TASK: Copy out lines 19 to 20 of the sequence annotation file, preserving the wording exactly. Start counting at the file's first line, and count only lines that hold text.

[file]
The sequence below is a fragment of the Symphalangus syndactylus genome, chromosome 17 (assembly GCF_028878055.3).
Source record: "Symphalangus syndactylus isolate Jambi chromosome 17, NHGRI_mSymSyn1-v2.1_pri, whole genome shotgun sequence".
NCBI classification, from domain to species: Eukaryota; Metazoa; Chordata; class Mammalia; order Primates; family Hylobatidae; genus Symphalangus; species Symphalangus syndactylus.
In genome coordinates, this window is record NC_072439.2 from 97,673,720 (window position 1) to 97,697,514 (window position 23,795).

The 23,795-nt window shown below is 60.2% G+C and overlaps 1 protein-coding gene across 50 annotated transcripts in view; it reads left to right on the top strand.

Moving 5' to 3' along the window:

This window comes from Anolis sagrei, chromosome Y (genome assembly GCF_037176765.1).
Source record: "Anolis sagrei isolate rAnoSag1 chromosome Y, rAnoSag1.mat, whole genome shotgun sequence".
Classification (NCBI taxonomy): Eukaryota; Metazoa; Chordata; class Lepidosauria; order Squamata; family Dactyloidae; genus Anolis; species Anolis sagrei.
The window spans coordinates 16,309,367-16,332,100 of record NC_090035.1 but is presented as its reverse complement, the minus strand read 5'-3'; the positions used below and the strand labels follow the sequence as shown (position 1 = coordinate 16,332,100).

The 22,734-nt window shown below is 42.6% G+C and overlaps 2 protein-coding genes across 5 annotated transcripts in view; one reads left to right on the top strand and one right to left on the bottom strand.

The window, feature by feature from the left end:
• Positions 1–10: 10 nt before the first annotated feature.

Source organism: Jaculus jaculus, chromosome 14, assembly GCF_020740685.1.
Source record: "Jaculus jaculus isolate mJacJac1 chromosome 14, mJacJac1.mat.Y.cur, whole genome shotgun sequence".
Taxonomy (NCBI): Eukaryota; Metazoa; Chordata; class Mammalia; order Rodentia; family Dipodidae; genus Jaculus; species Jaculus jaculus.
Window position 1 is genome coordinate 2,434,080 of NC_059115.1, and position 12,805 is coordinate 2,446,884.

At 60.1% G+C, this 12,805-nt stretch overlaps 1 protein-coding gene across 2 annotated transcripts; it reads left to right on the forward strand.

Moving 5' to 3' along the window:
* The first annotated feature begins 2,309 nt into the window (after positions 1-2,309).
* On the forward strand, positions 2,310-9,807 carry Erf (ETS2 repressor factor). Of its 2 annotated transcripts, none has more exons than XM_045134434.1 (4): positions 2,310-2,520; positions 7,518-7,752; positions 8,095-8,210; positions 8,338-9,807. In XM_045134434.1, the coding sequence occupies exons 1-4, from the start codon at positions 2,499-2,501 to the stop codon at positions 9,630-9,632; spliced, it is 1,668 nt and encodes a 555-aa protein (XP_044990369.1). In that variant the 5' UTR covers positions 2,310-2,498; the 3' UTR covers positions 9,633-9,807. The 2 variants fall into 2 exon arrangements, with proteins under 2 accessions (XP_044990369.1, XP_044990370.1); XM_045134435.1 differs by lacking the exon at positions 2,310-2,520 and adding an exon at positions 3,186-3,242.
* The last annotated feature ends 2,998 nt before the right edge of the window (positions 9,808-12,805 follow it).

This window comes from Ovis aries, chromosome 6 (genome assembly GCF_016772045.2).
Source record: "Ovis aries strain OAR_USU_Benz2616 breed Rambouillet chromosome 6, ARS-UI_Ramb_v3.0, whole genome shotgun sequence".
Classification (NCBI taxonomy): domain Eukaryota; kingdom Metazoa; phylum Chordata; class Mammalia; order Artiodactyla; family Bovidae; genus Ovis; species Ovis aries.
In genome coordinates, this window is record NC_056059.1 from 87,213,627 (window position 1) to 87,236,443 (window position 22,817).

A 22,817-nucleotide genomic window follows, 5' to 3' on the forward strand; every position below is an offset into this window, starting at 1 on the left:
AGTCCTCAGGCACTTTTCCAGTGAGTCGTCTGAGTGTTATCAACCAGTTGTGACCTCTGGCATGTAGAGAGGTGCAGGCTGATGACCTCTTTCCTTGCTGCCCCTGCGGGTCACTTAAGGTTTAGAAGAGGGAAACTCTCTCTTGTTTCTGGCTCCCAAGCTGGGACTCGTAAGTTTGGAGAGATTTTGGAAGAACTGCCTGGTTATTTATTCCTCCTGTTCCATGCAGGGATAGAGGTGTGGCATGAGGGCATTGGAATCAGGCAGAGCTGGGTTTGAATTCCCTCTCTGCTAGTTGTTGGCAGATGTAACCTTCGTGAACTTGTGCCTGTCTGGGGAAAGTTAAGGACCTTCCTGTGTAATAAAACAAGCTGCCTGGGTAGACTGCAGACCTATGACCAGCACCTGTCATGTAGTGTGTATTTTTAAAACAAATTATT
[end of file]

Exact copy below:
Moving 5' to 3' along the window:
* The first annotated feature begins 2,309 nt into the window (after positions 1-2,309).